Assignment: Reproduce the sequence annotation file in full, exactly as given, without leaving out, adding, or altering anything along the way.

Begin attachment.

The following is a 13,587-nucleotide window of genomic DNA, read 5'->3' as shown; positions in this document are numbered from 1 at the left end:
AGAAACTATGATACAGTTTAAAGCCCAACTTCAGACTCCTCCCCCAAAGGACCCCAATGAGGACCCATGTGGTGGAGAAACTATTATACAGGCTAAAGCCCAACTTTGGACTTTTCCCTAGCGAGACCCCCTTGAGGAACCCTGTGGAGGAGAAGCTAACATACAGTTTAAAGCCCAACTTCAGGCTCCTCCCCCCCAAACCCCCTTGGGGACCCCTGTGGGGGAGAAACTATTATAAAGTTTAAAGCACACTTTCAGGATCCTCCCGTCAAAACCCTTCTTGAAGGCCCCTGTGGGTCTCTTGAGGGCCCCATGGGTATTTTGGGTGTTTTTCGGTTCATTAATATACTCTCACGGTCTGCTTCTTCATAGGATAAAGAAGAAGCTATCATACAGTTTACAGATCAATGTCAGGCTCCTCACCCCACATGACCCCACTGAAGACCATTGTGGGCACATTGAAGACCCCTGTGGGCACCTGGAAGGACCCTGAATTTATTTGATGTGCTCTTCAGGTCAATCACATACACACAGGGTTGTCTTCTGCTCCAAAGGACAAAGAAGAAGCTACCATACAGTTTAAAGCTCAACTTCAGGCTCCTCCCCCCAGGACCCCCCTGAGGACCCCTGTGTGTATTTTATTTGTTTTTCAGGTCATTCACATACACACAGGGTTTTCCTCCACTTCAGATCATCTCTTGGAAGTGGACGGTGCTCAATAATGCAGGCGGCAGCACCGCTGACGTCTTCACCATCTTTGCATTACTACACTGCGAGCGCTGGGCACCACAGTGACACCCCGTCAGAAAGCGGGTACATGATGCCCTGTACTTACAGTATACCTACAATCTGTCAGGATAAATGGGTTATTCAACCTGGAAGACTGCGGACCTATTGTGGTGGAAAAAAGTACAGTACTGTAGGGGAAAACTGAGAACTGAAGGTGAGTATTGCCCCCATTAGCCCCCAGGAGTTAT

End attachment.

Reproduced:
The following is a 13,587-nucleotide window of genomic DNA, read 5'->3' as shown; positions in this document are numbered from 1 at the left end:
AGAAACTATGATACAGTTTAAAGCCCAACTTCAGACTCCTCCCCCAAAGGACCCCAATGAGGACCCATGTGGTGGAGAAACTATTATACAGGCTAAAGCCCAACTTTGGACTTTTCCCTAGCGAGACCCCCTTGAGGAACCCTGTGGAGGAGAAGCTAACATACAGTTTAAAGCCCAACTTCAGGCTCCTCCCCCCCAAACCCCCTTGGGGACCCCTGTGGGGGAGAAACTATTATAAAGTTTAAAGCACACTTTCAGGATCCTCCCGTCAAAACCCTTCTTGAAGGCCCCTGTGGGTCTCTTGAGGGCCCCATGGGTATTTTGGGTGTTTTTCGGTTCATTAATATACTCTCACGGTCTGCTTCTTCATAGGATAAAGAAGAAGCTATCATACAGTTTACAGATCAATGTCAGGCTCCTCACCCCACATGACCCCACTGAAGACCATTGTGGGCACATTGAAGACCCCTGTGGGCACCTGGAAGGACCCTGAATTTATTTGATGTGCTCTTCAGGTCAATCACATACACACAGGGTTGTCTTCTGCTCCAAAGGACAAAGAAGAAGCTACCATACAGTTTAAAGCTCAACTTCAGGCTCCTCCCCCCAGGACCCCCCTGAGGACCCCTGTGTGTATTTTATTTGTTTTTCAGGTCATTCACATACACACAGGGTTTTCCTCCACTTCAGATCATCTCTTGGAAGTGGACGGTGCTCAATAATGCAGGCGGCAGCACCGCTGACGTCTTCACCATCTTTGCATTACTACACTGCGAGCGCTGGGCACCACAGTGACACCCCGTCAGAAAGCGGGTACATGATGCCCTGTACTTACAGTATACCTACAATCTGTCAGGATAAATGGGTTATTCAACCTGGAAGACTGCGGACCTATTGTGGTGGAAAAAAGTACAGTACTGTAGGGGAAAACTGAGAACTGAAGGTGAGTATTGCCCCCATTAGCCCCCAGGAGTTAT